Carbohydrates are the preferred energy food source for the human body. All the carbs we eat are converted into the only type of sugar that circulates in the blood, namely glucose. Yet the body is capable of using other sources of energy. For example, the lactate produced as a result of anaerobic metabolism during exercise can travel in the blood from fatigued muscles back to the liver, where it’s converted into glucose in a process called gluconeogenesis. The same fate can also happen to amino acids, as well as glycerol derived from fat. For all these reasons, carbohydrate is not an indispensable nutrient; however, that doesn’t mean that carbs aren’t useful for aiding gains in muscle mass and strength.
For many years the ideal postworkout nutrient combination involved a ratio of 3-to-1 in favor of carbs over protein, a combination that was found to boost training recovery considerably, especially if taken within two hours after a workout. The mechanism involved a heightened release of insulin.
A primary function of insulin is to lower blood glucose. Since maintaining optimal blood glucose is important for maintaining training energy, other hormones, especially the catecholamines, epinephrine and norepinephrine, rise during exercise and blunt the release of insulin.
When the workout ends, however, insulin can rise again, particularly if prodded with a 3-to-1 ratio of carbs to protein. The type of protein suggested for this postworkout surge is a quick-acting variety, such as whey, which rapidly releases its amino acid content and peaks in the blood at about 90 minutes. Some of the amino acids found in whey can directly stimulate insulin release. Since it’s essential amino acids that are required for muscle protein synthesis, that raises the question of whether carbs are really necessary in a postworkout drink.
Studies published years ago found that adding simple carbs, or carbs that are rapidly absorbed, boosts the release of insulin 37 percent more than protein alone. Thus was born the idea of combining a fast-acting protein, such as whey, with a rapidly absorbed source of carb. More recently, though, the practice has come into question based on studies showing that it doesn’t take much insulin release to get all the postworkout benefits. In the presence of a large amount of essential amino acids, insulin helps increase the muscle protein synthesis reaction, mostly by helping decrease muscle breakdown. Less muscle breakdown tips the scales toward a more anabolic profile. While carbs do trigger the greatest release of insulin, it appears that for muscle protein-synthesis-purposes, having sufficient protein is enough to maximize the process following training.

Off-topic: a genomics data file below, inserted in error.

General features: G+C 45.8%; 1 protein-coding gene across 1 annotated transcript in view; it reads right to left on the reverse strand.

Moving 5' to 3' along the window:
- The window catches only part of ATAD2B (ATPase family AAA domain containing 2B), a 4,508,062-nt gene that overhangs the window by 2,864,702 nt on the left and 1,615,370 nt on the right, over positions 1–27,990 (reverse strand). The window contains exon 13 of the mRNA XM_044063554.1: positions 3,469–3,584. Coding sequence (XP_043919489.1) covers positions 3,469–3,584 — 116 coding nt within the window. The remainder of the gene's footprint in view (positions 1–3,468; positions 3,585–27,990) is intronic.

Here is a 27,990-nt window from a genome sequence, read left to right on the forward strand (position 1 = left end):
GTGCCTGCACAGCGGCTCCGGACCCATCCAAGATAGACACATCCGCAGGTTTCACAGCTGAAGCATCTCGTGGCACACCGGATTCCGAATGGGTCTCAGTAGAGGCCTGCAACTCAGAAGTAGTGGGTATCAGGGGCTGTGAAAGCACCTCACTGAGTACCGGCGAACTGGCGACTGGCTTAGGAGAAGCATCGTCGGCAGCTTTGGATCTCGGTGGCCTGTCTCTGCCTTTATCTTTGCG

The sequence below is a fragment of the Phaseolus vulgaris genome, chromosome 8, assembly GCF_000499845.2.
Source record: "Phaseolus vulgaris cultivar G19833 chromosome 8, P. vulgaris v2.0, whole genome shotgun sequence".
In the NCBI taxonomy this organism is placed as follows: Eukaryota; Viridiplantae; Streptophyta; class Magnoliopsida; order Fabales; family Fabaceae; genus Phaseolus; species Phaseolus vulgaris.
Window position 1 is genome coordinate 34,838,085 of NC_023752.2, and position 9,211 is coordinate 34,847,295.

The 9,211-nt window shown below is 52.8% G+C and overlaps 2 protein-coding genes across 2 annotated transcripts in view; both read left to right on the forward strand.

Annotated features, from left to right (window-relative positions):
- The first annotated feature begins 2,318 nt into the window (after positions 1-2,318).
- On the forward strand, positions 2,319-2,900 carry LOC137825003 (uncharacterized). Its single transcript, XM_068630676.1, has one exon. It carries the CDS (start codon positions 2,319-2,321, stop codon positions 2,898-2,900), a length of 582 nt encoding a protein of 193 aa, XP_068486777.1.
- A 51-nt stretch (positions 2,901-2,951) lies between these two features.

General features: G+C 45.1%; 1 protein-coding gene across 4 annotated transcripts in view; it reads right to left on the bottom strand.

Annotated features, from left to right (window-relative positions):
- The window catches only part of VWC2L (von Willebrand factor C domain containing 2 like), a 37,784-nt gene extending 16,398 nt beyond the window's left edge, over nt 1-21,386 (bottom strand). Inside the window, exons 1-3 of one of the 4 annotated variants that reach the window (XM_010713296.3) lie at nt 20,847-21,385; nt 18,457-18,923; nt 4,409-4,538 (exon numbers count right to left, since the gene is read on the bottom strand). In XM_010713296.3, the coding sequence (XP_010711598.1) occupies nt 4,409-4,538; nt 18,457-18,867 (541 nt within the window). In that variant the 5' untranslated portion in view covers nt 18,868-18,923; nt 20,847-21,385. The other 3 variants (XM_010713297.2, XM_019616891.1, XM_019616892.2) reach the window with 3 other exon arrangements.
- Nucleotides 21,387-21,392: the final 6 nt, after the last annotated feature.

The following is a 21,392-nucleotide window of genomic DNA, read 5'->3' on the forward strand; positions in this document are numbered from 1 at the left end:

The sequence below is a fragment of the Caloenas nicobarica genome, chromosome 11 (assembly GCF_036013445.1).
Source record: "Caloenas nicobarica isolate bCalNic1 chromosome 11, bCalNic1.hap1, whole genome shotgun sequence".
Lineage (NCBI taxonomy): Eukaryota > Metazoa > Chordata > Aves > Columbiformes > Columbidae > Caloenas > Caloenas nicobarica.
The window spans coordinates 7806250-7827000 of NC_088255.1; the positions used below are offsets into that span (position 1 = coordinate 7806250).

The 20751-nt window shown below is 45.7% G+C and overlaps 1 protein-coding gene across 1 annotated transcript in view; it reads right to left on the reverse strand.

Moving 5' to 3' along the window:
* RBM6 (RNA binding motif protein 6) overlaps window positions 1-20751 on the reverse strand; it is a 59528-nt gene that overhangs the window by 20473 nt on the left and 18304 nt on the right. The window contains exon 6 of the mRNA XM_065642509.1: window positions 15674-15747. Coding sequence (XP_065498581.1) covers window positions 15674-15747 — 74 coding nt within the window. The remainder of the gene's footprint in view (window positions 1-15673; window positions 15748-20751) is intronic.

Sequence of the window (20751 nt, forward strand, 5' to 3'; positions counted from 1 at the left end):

A recent study featured nine men, average age 23, who engaged in two workouts of one-leg extensions followed by a drink containing 25 grams of whey protein or 25 grams of whey protein and 50 grams of maltodextrin, a carbohydrate.1 While the addition of carbs to whey did increase insulin release, both groups showed the same in terms of muscle protein synthesis, indicating that the carbs didn’t add anything in that regard. The added insulin provided by the carbs also didn’t lower muscle protein breakdown any more than did the protein alone. The authors noted that the dose of protein used in the study, 25 grams, was the amount shown in previous studies to maximize protein synthesis. It’s also enough to stimulate enough insulin release—through amino acids—to get all the desired protein synthesis benefits of insulin.
So should we abandon the idea of getting protein with carbs after a workout? From the perspective of muscle protein synthesis alone, the answer would be yes, but you have to consider the bigger picture. There’s more to exercise recovery than just increased muscle protein synthesis. For example, what about the increased cortisol after a workout? Cortisol, an adrenal steroid hormone, is the most catabolic hormone in the body. While postworkout cortisol isn’t dangerous and even boosts exercise recovery by helping to provide energy substrates for the recovery process, it still needs to be controlled. The best nutrient for controlling cortisol is carbohydrate. If the cortisol remains high after training, it may interfere with testosterone release, which would significantly blunt the anabolic effects of exercise.